New York City launches new push aimed at youth to stop subway surfing

ByEyewitness News WABC logo
Tuesday, September 5, 2023
NYC launches new push aimed at youth to stop subway surfing
As the school year gets underway, New York City is launching a push to draw attention to the deadly consequences of subway surfing. Anthony Carlo has the details.

SUNNYSIDE, Queens (WABC) -- As the school year gets underway, New York City is launching a push to draw attention to the deadly consequences of subway surfing.

On Tuesday, Mayor Eric Adams, Schools Chancellor David Banks and MTA Chair Janno Lieber unveiled a new program -- developed by students for students -- to stop the dangerous practice.

They gathered at the 33rd Street-Rawson Street subway station, which has been popular with teens surfing, many times in the hours after school.

The initiative, also supported by Gov. Kathy Hochul, is called "Subway Surfing Kills - Ride Inside, Stay Alive." The city is turning to the youth for answers after five teens lost their lives subway surfing this year.

WATCH: NYC unveils program to stop subway surfing

"Each subway surfing death takes tragically strips young New Yorkers of promising futures," Adams said. "We cannot endure another tragedy on our trains. That's why we are partnering with the MTA on an innovative campaign to raise awareness, and we have recruited true social media experts to help lead it: young New Yorkers. Our young people know best how to reach their peers, and they want to help keep their friends safe. We will make sure that every young New Yorker understands: 'Subway Surfing Kills - Ride Inside, Stay Alive.'"

The initiative announced Tuesday will include:

-Public service announcements in stations recorded by students

-Digital signage across stations

-Student-created graphics and animations, posters and banners across stations and distributed in schools

-Physical palm cards distributed at schools and in stations

-School swag including planners, pens and pencils, notepads, and sticky notes

-Social media posts across platforms, including TikTok, Instagram, and YouTube in the form of posts, reels/shorts, and influencer collaborations

-Distribution of new student MetroCards accompanied by a "Subway Surfing Kills - Ride Inside, Stay Alive" palm card

-Anti-surfing messages on the back of some MetroCards for sale in subway station MetroCard vending machines.

Meta, Google, and TikTok are also making space available on their platforms to help amplify the new messaging campaign. Through a partnership with Hochul's office, Google is making space available for the campaign to play on YouTube.

That comes after Adams blasted the social media platforms months ago for not restricting subway surfing content enough. Now the tech companies are bearing down.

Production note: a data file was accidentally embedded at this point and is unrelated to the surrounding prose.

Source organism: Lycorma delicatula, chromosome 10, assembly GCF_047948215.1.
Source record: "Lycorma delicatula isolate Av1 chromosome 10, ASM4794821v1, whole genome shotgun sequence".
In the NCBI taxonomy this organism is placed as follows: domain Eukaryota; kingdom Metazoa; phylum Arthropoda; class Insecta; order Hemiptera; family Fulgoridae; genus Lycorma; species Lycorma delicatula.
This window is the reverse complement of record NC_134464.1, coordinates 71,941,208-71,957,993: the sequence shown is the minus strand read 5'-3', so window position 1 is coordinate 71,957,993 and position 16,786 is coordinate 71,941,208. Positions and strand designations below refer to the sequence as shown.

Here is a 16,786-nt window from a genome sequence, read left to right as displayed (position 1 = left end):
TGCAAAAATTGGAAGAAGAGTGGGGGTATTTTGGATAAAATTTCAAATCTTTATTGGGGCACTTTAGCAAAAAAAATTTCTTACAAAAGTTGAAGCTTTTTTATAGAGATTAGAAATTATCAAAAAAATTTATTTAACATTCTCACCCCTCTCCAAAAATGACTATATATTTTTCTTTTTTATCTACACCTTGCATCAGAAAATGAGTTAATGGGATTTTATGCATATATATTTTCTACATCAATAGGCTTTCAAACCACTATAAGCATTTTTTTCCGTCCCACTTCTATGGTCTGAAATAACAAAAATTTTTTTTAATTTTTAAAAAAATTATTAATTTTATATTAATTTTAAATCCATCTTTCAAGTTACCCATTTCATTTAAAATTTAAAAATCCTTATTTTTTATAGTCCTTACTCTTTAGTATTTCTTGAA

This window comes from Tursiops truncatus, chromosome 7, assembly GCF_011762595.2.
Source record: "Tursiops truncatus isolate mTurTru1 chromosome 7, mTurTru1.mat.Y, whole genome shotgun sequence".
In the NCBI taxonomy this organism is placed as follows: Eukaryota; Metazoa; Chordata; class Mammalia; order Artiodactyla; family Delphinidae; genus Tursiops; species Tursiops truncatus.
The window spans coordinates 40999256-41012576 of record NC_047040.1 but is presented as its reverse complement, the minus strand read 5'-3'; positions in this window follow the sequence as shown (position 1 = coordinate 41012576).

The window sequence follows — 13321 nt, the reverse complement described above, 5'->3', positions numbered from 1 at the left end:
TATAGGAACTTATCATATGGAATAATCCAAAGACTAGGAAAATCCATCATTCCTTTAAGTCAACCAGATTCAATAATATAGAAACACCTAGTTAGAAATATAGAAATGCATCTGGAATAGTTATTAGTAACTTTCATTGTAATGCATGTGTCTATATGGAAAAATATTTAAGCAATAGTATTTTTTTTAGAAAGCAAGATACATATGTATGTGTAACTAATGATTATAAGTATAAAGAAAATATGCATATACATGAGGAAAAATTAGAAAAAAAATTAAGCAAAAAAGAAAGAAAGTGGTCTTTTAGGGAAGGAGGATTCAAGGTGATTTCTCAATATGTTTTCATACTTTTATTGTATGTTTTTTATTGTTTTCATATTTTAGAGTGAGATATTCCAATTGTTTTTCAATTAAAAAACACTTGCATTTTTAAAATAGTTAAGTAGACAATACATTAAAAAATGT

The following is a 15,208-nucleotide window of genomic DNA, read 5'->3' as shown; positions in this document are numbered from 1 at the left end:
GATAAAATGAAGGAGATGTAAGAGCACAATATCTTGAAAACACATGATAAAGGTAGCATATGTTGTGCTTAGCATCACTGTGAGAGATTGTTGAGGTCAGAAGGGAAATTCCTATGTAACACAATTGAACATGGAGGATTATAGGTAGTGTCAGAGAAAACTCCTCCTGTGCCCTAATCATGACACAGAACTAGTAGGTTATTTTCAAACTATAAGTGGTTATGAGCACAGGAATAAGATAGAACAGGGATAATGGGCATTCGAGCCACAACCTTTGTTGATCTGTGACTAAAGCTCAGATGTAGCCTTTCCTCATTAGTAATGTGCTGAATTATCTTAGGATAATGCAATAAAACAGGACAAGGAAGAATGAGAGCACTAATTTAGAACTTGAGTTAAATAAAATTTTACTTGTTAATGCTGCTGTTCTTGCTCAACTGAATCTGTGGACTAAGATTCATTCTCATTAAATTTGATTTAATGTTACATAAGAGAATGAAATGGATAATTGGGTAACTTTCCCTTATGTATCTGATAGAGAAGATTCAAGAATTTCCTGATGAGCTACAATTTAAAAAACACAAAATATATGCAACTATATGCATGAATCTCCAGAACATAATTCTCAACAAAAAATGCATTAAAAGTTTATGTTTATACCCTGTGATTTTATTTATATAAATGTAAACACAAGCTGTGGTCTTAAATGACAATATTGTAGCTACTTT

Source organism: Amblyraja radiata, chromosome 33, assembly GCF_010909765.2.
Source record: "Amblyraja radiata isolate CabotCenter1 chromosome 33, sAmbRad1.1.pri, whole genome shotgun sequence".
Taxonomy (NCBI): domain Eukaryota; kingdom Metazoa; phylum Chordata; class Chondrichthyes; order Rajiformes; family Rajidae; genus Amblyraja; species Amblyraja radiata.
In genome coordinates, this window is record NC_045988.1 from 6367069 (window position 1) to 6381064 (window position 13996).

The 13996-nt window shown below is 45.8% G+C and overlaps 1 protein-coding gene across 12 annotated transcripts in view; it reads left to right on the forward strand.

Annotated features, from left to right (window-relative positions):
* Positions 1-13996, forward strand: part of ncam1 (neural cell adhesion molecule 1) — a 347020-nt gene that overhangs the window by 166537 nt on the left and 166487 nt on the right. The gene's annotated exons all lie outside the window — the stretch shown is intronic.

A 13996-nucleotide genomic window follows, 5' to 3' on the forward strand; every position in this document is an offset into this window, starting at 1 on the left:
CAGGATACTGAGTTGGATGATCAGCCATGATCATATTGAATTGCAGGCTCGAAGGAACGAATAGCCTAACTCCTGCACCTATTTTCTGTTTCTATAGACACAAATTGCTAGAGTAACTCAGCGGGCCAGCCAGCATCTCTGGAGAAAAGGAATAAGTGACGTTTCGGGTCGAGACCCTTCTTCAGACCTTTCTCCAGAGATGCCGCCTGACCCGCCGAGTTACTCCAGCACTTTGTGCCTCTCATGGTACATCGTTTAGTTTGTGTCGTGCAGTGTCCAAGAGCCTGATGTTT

The NYPD is contributing to the campaign by deploying officers to stations on outdoor elevated lines and by conducting home visits with youths who have been observed riding outside of trains.

"A viral video is not worth your life," said DOE Chancellor David C. Banks. "Led by students from the High School of Art and Design, this campaign is truly made by students, for students, and I'm so proud of all the work and advocacy that has been done by our young people. Subway surfing kills, and far too many of our bright young students have died due to this trend. Today, and every day, I'm urging every child to ride inside and stay alive."

In June, a 14-year-old boy fell to his death onto the tracks after entering that station and climbing onto the roof of a Number 7 subway car. The victim, identified as Jevon Fraser, was taken to Cohen Children's Medical Center in critical condition with severe head trauma. He was pronounced dead a few hours later.

And the week before that another 14-year-old was killed while subway surfing in Brooklyn.

Windinson Garcia, 14, and Brian Crespo got on top of a Manhattan-bound L train at the Broadway Junction stop on June 22 and were knocked off when the train entered the tunnel before reaching the Bushwick-Aberdeen Ave stop. Crespo was killed while his friend Garcia was badly injured.

The MTA keeps statistics on people seen riding on top of trains or in-between cars. In 2019, 490 people were seen "riding outside of trains," according to an MTA report.

In 2020, the number dropped to 199, but then rose to 206 in 2021. Last year alone, that total exploded to a whopping 928.

According to the NYPD, as of June 23, arrests for "unsafe riding," which includes subway surfing, more than doubled from this time last year.

This year has already seen 139 arrests, compared to just 68 in 2021.

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